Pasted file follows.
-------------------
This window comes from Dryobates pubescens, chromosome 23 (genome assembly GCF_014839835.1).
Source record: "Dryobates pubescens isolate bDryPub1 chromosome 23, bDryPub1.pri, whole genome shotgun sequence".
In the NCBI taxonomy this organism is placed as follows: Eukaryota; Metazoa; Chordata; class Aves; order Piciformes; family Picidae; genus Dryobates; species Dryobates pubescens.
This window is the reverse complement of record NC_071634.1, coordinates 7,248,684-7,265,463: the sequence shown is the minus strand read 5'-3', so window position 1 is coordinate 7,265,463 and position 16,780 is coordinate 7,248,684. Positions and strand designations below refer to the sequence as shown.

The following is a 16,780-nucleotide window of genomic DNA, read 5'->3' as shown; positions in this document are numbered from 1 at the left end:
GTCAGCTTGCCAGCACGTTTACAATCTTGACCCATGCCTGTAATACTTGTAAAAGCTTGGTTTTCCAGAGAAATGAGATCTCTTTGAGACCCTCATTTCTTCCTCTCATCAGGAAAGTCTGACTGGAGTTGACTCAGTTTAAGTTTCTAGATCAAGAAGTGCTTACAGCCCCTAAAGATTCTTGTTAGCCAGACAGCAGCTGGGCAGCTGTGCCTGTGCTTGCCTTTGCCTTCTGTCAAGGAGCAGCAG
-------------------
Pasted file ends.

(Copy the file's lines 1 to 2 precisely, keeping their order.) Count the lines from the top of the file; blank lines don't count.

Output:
This window comes from Dryobates pubescens, chromosome 23 (genome assembly GCF_014839835.1).
Source record: "Dryobates pubescens isolate bDryPub1 chromosome 23, bDryPub1.pri, whole genome shotgun sequence".